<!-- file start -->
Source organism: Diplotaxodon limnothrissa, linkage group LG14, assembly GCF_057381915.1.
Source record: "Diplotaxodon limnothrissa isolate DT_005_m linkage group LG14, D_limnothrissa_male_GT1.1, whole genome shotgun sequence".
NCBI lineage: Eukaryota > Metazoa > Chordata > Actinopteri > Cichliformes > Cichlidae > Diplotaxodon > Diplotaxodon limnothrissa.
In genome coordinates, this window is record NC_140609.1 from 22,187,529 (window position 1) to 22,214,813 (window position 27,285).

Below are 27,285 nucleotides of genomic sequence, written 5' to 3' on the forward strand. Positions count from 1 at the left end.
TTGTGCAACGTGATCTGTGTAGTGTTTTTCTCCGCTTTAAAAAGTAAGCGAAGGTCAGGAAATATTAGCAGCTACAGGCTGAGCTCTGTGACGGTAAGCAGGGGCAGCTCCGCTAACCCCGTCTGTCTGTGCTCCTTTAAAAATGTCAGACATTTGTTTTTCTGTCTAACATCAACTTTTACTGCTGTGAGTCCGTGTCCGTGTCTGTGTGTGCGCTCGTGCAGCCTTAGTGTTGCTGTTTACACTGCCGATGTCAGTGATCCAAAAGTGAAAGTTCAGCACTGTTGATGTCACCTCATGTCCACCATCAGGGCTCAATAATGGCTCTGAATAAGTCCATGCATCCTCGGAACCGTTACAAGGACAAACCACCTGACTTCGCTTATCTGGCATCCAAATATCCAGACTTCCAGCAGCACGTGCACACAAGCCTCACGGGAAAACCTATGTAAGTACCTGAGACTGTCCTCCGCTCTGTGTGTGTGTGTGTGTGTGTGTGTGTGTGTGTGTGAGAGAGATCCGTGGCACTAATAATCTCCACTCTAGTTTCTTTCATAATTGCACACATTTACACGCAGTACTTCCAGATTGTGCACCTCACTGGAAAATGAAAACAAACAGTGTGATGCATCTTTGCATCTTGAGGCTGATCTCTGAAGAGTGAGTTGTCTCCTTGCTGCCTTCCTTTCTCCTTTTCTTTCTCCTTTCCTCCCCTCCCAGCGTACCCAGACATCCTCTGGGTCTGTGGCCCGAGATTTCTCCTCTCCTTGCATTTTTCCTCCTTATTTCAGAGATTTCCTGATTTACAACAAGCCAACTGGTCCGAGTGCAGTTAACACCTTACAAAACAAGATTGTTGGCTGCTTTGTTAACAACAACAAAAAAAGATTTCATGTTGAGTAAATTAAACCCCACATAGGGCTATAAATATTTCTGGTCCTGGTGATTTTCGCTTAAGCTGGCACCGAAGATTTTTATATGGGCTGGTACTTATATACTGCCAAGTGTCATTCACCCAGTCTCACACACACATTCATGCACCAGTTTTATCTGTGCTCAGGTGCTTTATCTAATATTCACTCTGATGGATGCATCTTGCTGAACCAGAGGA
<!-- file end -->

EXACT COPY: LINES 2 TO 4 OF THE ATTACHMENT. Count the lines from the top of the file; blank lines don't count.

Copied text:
Source record: "Diplotaxodon limnothrissa isolate DT_005_m linkage group LG14, D_limnothrissa_male_GT1.1, whole genome shotgun sequence".
NCBI lineage: Eukaryota > Metazoa > Chordata > Actinopteri > Cichliformes > Cichlidae > Diplotaxodon > Diplotaxodon limnothrissa.
In genome coordinates, this window is record NC_140609.1 from 22,187,529 (window position 1) to 22,214,813 (window position 27,285).